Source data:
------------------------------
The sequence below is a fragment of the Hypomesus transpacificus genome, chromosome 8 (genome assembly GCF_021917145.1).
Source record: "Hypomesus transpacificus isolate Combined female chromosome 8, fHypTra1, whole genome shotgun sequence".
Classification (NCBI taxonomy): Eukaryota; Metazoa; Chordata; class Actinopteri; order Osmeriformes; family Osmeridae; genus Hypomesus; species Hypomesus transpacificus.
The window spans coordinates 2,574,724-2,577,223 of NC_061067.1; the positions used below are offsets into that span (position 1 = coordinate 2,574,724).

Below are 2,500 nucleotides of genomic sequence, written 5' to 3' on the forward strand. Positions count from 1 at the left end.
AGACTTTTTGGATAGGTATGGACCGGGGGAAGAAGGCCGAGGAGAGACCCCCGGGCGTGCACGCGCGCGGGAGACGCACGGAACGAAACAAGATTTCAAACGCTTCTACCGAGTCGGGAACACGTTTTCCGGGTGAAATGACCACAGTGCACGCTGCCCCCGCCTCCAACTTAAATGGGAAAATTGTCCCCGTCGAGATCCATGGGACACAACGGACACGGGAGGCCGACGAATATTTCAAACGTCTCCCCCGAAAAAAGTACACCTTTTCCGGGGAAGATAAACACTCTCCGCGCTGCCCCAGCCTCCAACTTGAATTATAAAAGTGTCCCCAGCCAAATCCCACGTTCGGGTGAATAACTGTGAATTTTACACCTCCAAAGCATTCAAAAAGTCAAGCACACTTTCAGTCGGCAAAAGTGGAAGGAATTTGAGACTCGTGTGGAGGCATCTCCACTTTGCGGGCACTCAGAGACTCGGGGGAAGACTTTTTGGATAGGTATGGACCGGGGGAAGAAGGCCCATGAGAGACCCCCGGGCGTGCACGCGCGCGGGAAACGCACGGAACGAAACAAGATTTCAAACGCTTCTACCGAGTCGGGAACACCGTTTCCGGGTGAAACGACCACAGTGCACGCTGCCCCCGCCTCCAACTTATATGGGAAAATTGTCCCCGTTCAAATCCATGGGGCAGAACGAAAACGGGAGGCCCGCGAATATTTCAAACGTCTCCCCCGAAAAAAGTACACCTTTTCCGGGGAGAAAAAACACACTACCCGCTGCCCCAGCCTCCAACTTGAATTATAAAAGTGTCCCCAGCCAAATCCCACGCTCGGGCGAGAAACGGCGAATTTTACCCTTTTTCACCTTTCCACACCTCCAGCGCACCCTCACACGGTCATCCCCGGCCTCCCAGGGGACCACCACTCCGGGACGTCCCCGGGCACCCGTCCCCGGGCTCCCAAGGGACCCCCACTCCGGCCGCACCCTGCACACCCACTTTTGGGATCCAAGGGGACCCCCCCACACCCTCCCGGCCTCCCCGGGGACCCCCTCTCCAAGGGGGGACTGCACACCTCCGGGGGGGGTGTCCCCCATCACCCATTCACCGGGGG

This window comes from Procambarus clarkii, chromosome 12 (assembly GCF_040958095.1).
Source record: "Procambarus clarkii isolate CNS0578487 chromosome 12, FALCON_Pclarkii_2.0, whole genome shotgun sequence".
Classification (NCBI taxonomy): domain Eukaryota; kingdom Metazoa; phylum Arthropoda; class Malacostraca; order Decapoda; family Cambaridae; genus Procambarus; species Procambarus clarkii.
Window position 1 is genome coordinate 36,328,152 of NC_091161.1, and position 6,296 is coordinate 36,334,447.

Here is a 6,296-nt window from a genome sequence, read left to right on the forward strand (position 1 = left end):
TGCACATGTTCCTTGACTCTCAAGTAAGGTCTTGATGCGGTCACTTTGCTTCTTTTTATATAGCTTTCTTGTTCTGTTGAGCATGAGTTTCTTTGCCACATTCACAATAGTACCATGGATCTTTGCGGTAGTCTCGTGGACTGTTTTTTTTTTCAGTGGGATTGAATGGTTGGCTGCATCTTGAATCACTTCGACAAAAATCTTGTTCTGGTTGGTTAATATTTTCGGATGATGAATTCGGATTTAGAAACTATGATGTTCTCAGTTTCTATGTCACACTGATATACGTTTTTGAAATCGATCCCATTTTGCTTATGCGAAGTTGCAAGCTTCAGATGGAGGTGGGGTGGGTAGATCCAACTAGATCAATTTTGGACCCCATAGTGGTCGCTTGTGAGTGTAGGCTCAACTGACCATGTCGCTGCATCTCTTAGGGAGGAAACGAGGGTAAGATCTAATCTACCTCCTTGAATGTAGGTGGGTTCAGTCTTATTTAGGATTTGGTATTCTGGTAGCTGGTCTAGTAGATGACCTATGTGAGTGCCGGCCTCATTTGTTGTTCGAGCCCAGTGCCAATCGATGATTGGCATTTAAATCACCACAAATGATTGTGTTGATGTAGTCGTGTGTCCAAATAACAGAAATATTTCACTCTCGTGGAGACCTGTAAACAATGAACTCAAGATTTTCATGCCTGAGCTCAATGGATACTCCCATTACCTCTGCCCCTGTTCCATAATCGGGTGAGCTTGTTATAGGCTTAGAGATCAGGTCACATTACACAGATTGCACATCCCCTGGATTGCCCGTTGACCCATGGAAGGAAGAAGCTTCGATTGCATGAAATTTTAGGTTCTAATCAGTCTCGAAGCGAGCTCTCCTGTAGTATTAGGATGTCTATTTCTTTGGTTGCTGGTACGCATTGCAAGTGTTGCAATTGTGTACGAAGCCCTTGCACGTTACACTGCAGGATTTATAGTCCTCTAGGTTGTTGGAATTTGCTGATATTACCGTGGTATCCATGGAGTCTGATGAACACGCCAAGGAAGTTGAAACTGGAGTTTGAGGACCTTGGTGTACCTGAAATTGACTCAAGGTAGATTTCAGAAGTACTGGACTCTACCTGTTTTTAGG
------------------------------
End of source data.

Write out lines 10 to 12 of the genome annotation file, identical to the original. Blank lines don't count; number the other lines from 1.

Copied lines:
Window position 1 is genome coordinate 36,328,152 of NC_091161.1, and position 6,296 is coordinate 36,334,447.

Here is a 6,296-nt window from a genome sequence, read left to right on the forward strand (position 1 = left end):
TGCACATGTTCCTTGACTCTCAAGTAAGGTCTTGATGCGGTCACTTTGCTTCTTTTTATATAGCTTTCTTGTTCTGTTGAGCATGAGTTTCTTTGCCACATTCACAATAGTACCATGGATCTTTGCGGTAGTCTCGTGGACTGTTTTTTTTTTCAGTGGGATTGAATGGTTGGCTGCATCTTGAATCACTTCGACAAAAATCTTGTTCTGGTTGGTTAATATTTTCGGATGATGAATTCGGATTTAGAAACTATGATGTTCTCAGTTTCTATGTCACACTGATATACGTTTTTGAAATCGATCCCATTTTGCTTATGCGAAGTTGCAAGCTTCAGATGGAGGTGGGGTGGGTAGATCCAACTAGATCAATTTTGGACCCCATAGTGGTCGCTTGTGAGTGTAGGCTCAACTGACCATGTCGCTGCATCTCTTAGGGAGGAAACGAGGGTAAGATCTAATCTACCTCCTTGAATGTAGGTGGGTTCAGTCTTATTTAGGATTTGGTATTCTGGTAGCTGGTCTAGTAGATGACCTATGTGAGTGCCGGCCTCATTTGTTGTTCGAGCCCAGTGCCAATCGATGATTGGCATTTAAATCACCACAAATGATTGTGTTGATGTAGTCGTGTGTCCAAATAACAGAAATATTTCACTCTCGTGGAGACCTGTAAACAATGAACTCAAGATTTTCATGCCTGAGCTCAATGGATACTCCCATTACCTCTGCCCCTGTTCCATAATCGGGTGAGCTTGTTATAGGCTTAGAGATCAGGTCACATTACACAGATTGCACATCCCCTGGATTGCCCGTTGACCCATGGAAGGAAGAAGCTTCGATTGCATGAAATTTTAGGTTCTAATCAGTCTCGAAGCGAGCTCTCCTGTAGTATTAGGATGTCTATTTCTTTGGTTGCTGGTACGCATTGCAAGTGTTGCAATTGTGTACGAAGCCCTTGCACGTTACACTGCAGGATTTATAGTCCTCTAGGTTGTTGGAATTTGCTGATATTACCGTGGTATCCATGGAGTCTGATGAACACGCCAAGGAAGTTGAAACTGGAGTTTGAGGACCTTGGTGTACCTGAAATTGACTCAAGGTAGATTTCAGAAGTACTGGACTCTACCTGTTTTTAGG